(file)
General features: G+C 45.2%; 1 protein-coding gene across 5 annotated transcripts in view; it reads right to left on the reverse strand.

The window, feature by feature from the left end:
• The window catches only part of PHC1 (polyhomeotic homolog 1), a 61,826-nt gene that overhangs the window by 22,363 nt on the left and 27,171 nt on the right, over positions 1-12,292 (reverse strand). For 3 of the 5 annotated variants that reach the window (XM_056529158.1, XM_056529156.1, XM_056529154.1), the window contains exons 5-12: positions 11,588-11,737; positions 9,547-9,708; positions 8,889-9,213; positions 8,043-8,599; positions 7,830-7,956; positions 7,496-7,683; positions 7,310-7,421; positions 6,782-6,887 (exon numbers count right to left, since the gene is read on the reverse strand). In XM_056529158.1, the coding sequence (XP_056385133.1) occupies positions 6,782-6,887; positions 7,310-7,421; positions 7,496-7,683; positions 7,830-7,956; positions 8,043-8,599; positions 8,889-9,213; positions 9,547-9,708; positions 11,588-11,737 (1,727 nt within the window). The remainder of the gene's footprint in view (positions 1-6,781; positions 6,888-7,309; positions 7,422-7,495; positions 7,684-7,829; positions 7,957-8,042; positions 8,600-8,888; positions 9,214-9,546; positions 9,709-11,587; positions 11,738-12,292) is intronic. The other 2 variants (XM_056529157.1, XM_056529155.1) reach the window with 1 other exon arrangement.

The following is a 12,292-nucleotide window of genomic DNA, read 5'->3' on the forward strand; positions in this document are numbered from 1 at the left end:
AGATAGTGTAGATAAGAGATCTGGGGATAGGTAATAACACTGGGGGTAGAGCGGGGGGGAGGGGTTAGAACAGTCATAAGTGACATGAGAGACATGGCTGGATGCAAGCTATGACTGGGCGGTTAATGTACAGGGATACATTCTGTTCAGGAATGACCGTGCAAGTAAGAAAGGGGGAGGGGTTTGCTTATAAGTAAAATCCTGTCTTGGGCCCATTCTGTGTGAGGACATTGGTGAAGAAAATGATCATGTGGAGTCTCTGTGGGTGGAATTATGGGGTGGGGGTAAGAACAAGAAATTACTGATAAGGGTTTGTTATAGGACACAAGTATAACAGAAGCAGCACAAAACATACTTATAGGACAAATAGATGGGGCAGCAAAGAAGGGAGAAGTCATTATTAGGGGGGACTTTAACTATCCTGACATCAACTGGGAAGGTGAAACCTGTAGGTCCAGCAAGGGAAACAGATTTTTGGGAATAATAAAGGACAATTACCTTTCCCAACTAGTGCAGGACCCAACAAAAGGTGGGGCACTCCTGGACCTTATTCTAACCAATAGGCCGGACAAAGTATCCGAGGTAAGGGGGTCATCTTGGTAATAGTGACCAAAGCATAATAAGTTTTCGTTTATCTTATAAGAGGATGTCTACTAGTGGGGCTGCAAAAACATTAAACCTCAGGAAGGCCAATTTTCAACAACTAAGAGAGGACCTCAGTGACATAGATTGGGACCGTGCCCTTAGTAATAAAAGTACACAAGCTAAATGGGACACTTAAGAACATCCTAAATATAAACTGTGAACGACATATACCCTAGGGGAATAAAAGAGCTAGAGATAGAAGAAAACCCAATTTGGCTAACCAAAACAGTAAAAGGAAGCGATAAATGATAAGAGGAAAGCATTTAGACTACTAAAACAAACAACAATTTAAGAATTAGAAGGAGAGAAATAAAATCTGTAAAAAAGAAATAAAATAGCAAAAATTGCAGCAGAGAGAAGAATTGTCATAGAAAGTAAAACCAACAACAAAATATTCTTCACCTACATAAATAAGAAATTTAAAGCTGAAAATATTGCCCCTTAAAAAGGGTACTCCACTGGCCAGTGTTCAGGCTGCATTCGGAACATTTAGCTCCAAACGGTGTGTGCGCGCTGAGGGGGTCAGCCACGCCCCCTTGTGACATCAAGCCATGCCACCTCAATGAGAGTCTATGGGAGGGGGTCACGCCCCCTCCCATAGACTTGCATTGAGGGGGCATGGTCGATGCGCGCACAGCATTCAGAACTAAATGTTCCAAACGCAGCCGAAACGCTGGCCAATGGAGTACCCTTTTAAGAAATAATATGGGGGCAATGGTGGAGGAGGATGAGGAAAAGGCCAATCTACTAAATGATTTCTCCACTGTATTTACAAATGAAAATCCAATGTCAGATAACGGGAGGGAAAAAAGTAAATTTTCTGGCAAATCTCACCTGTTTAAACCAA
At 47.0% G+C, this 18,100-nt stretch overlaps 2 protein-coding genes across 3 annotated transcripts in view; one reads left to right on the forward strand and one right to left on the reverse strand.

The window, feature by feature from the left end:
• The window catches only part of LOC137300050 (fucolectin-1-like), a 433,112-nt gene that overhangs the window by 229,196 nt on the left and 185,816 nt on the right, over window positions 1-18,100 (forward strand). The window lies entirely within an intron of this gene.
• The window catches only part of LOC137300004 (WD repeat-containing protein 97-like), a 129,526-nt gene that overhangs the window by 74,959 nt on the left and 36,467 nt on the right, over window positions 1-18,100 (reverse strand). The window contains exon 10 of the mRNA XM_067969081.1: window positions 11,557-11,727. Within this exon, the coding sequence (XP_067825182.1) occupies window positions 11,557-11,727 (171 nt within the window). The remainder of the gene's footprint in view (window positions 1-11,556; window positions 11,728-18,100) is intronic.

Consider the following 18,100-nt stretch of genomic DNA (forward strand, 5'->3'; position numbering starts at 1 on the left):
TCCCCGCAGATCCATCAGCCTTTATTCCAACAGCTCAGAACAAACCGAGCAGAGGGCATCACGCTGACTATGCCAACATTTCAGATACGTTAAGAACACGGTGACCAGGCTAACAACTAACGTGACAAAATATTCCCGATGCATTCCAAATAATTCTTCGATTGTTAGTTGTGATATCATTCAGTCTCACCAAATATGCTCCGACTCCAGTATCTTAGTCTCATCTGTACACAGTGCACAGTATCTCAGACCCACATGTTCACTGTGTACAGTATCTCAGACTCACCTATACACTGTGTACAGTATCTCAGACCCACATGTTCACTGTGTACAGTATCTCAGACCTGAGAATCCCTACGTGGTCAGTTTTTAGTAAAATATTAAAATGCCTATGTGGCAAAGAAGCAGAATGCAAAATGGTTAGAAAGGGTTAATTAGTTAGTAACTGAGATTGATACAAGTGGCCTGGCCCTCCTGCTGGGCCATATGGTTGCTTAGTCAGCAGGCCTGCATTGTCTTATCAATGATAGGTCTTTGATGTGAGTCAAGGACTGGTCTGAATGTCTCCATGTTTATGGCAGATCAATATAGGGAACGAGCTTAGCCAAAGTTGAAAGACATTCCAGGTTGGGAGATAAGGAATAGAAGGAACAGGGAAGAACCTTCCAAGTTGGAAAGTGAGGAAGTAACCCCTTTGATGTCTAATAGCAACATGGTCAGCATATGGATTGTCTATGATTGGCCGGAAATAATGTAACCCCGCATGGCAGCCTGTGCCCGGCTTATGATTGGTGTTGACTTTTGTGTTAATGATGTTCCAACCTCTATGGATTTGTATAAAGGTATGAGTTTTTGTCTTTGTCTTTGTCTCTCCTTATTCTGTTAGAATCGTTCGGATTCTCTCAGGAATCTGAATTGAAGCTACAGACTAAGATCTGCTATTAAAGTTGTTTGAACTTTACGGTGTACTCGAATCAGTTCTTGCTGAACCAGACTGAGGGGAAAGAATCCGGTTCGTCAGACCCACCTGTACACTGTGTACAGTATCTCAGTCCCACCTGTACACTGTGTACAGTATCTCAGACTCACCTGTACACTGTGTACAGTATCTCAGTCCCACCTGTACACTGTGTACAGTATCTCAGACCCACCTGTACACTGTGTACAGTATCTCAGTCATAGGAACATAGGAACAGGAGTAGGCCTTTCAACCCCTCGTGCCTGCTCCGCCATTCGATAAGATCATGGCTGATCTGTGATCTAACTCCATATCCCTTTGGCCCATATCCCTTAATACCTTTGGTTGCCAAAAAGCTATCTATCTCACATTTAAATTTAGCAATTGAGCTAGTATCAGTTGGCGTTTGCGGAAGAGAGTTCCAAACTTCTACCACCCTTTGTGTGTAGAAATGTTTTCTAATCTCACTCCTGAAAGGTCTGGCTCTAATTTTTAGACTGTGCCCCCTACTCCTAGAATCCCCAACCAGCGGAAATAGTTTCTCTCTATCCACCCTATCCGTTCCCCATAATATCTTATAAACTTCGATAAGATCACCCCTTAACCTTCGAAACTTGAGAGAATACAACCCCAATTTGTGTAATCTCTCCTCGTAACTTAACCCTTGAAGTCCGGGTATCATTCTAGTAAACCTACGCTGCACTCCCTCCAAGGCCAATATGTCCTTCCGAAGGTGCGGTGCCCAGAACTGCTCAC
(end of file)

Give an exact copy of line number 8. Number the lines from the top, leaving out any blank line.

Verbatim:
• The window catches only part of LOC137300050 (fucolectin-1-like), a 433,112-nt gene that overhangs the window by 229,196 nt on the left and 185,816 nt on the right, over window positions 1-18,100 (forward strand). The window lies entirely within an intron of this gene.